- The learner receives no reinforcement for behaviors that pose a harm or impede learning
Ingredients of Successful Programs
Early intensive ABA can be delivered in various settings (e.g., centre-based, home-based) by various interventionists (e.g., therapists, educators, parents) and in various forms, but in all variations there are certain ingredients associated with successful outcomes. Many of these are listed below.
- Begin early (before 4 years)
- Intensive (20-40 hrs a week for at least 2 years)
- Use systematic behavioural teaching methods to build and generalize skills
- Makes programming changes based on direct measurement of child learning
- Use a functional approach to problem behaviours
- Curriculum is comprehensive in scope and developmental in sequence
- Schedule is individualized (goals, reinforcers used, teaching methods)
- Delivered by highly trained, well supervised staff
- Takes place in variety of settings (home, school, community)
- Involves parents in planning and treatment
- Involves integration with typically developing children
- Involves gradual and systematic transition from one-to-one instruction to typical classroom instruction.
(based on Anderson & Romanczyk, 1999; Green 1996b; Powers, 1992)
How to evaluate claims of treatment effectiveness?
One wants to avoid two types of errors in deciding about treatment adoption: (1) rejecting a treatment that in fact is effective; and, (2) accepting a treatment that has no effect or is harmful. Each of these two types of error has associated costs.
This question about how to evaluate claims of treatment effectiveness was addressed in a thoughtful chapter by Dr. Gina Green (1996a). Dr. Green presented the difference between science, pseudo-science, and anti-science, suggesting that claims about treatment effectiveness should be based on careful and critical consideration of their scientific merits through examination of the objective evidence about the treatment- that is, evidence from well-designed scientific studies, rather than anecdotes, testimonies nor speculations.
If we use these criteria for evaluating interventions based on their objective evidence, we can categorize treatment according to their associated evidence of treatment effectiveness.
- Category 1:
Interventions that have been demonstrated to be effective and not harmful in controlled studies using objective, independently verified measures of the intervention effects.
- Category 2:
Interventions that have been demonstrated not to be effective or to be harmful in controlled studies.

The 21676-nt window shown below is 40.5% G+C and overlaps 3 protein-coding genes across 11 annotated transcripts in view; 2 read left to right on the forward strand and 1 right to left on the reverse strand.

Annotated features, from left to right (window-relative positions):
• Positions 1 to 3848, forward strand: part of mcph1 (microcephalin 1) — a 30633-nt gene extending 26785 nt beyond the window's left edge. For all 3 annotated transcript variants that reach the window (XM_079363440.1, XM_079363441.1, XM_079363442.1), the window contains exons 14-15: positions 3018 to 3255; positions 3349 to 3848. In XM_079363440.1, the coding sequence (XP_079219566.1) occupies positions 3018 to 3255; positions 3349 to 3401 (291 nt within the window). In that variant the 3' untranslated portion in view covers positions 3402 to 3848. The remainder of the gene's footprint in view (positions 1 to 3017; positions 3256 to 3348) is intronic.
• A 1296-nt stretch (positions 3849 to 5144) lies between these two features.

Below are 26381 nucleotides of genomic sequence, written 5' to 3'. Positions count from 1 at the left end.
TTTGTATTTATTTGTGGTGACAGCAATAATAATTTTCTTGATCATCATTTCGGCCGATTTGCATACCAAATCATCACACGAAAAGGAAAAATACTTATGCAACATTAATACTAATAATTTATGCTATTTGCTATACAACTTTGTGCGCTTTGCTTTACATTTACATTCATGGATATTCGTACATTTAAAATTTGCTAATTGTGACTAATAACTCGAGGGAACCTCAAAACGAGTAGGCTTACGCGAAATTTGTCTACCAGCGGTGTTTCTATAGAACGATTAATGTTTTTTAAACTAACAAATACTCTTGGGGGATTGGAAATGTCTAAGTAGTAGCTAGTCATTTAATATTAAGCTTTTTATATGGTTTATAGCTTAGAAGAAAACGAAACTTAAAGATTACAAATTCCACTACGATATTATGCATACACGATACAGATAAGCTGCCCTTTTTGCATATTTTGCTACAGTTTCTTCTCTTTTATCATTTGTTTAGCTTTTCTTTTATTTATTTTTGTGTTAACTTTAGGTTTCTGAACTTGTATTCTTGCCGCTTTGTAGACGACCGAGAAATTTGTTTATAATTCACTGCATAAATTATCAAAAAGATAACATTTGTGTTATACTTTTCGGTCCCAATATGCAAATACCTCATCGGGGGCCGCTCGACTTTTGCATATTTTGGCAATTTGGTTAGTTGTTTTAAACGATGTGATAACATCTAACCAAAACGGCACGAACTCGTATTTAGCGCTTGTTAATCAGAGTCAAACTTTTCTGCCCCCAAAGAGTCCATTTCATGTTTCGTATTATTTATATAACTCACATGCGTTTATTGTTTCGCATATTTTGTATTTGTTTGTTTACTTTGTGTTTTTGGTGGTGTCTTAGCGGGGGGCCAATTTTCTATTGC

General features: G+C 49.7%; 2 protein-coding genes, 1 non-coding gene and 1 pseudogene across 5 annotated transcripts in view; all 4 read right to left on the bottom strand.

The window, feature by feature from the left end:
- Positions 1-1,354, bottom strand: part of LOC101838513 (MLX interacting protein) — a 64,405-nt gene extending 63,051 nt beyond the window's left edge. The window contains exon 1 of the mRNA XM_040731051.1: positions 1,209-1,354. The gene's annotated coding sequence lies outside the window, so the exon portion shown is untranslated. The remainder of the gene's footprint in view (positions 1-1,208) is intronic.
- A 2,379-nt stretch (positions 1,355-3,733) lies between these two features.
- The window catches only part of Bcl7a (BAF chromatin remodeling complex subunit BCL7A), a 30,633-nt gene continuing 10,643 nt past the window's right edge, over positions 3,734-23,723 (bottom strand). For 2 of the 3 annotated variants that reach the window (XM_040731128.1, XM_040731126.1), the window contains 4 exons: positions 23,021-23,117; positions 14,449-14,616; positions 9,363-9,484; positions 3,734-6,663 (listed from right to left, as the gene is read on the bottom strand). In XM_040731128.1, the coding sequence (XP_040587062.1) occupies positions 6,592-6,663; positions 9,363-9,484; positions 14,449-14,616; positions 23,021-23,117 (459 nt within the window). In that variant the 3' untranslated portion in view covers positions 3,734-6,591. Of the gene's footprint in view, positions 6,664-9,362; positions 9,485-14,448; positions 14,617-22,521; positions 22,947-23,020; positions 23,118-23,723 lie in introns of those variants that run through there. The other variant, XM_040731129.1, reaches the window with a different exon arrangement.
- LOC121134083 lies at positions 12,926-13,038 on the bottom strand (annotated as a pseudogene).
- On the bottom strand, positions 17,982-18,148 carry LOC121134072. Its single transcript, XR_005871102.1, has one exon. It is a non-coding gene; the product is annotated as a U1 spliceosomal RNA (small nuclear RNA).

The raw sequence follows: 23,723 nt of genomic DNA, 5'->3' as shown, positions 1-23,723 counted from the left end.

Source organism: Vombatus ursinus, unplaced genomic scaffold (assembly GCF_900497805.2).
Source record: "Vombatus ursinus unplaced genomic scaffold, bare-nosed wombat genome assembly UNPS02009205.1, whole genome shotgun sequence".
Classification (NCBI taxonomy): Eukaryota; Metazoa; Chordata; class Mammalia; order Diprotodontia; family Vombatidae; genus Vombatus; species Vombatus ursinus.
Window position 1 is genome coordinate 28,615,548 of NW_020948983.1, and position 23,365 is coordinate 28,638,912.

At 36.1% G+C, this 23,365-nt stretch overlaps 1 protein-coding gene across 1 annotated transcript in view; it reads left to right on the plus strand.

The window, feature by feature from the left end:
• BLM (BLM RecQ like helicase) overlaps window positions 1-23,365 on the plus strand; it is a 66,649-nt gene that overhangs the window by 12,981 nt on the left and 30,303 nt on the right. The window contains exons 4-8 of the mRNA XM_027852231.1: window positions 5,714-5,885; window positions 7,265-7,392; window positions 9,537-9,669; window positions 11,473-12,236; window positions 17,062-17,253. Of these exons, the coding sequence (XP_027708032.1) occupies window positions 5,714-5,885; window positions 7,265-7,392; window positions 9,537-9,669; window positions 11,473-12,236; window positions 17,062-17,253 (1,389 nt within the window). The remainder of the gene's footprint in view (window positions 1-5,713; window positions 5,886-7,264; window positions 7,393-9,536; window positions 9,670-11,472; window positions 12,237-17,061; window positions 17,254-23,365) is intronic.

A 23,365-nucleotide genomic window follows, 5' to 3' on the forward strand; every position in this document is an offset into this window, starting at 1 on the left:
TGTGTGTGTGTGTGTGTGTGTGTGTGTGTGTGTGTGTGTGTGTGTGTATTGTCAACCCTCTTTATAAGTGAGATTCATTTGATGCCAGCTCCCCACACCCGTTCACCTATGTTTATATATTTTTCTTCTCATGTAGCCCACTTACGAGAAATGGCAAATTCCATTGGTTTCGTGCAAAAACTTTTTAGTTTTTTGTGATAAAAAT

- Category 3:
Interventions for which there is not adequate scientific evidence on which to base any conclusions.
Decisions concerning adopting interventions in Categories 1 and 2 are clear. Under most circumstances, responsible professionals and parents would pursue treatments in Category 1 and not treatments in Ctegory2. It is less clear how to deal with treatments in Category 3, where there has been inadequate research. A conservative stance would be not to use any interventions that have not been clearly demonstrated to be effective.
Although this stance would result in rejecting treatments that may not be effective, it could also result in rejecting treatments that might ultimately prove to be effective. It is our belief that treatments with inadequate research should be treated as experimental procedures and used in conjunction with Category 1 treatment only if : a) there are no known harmful effects; b) they do not interfere with the use of demonstrated effective treatments; c) their effectiveness is plausible; d) with written informed consent; and e) careful measurement of their effectiveness.
Baer, D., Wolf, M., & Risley, R. (1968). Some current dimensions of applied behavior analysis. Journal of Applied Behavior Analysis, 1, 91 – 97.
Baer, D., Wolf, M., & Risley, R. (1987). Some still-current dimensions of applied behavior analysis. Journal of Applied Behavior Analysis, 20, 313 – 327.
Maine Administrators of Services for Children with Disabilities (MADSEC) (2000). Report of the MADSEC Autism Task Force.
Myers, S. M., & Plauché Johnson, C. (2007). Management of children with autism spectrum disorders. Pediatrics, 120, 1162-1182.
National Academy of Sciences (2001). Educating Children with Autism. Commission on Behavioral and Social Sciences and Education.
Sulzer-Azaroff, B. & Mayer, R. (1991). Behavior analysis for lasting change. Fort Worth, TX : Holt, Reinhart & Winston, Inc.